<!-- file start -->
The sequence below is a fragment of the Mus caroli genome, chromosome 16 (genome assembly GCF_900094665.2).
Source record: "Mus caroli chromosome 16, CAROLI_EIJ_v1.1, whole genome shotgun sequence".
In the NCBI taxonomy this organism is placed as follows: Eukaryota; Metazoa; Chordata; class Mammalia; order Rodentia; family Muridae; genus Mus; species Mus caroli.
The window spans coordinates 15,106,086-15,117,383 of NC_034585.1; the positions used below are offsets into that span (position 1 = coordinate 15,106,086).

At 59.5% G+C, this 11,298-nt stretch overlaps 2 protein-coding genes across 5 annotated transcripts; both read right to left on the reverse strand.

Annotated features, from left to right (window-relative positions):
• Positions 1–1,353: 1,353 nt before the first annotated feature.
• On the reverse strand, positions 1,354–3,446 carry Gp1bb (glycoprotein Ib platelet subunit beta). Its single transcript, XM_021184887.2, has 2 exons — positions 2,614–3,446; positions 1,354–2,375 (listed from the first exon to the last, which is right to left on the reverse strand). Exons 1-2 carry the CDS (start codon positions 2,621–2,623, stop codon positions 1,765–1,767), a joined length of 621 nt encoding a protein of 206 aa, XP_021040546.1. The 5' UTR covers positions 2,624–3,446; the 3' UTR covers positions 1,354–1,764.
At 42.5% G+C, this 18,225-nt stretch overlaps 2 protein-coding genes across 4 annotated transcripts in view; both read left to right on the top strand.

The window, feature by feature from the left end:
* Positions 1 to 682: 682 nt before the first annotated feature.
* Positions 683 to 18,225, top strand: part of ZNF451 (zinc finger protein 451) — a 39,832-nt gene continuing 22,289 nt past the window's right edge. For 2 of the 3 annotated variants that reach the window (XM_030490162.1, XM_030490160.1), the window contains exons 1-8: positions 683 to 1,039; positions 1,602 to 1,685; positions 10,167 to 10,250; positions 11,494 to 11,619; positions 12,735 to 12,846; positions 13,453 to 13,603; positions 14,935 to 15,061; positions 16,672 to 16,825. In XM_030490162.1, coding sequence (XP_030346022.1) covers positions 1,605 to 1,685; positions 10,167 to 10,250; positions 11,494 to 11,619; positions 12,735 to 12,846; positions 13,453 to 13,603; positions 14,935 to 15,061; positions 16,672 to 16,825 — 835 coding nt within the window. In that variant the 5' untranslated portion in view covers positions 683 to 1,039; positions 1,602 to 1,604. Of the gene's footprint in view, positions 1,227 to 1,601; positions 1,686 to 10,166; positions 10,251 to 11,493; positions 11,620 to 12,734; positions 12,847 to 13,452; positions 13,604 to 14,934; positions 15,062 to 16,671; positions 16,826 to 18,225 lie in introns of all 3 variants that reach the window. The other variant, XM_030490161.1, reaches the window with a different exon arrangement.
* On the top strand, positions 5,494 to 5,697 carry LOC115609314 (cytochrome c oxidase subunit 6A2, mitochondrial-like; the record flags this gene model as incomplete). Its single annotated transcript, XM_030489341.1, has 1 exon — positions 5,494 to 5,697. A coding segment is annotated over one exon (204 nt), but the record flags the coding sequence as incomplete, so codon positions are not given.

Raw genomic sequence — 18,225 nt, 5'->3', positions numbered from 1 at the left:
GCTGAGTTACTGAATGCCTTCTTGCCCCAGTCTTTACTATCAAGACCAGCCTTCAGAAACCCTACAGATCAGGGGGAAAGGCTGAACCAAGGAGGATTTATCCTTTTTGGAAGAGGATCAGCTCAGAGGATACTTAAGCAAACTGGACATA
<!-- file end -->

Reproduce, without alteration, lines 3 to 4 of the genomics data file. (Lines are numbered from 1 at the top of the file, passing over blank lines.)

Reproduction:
In the NCBI taxonomy this organism is placed as follows: Eukaryota; Metazoa; Chordata; class Mammalia; order Rodentia; family Muridae; genus Mus; species Mus caroli.
The window spans coordinates 15,106,086-15,117,383 of NC_034585.1; the positions used below are offsets into that span (position 1 = coordinate 15,106,086).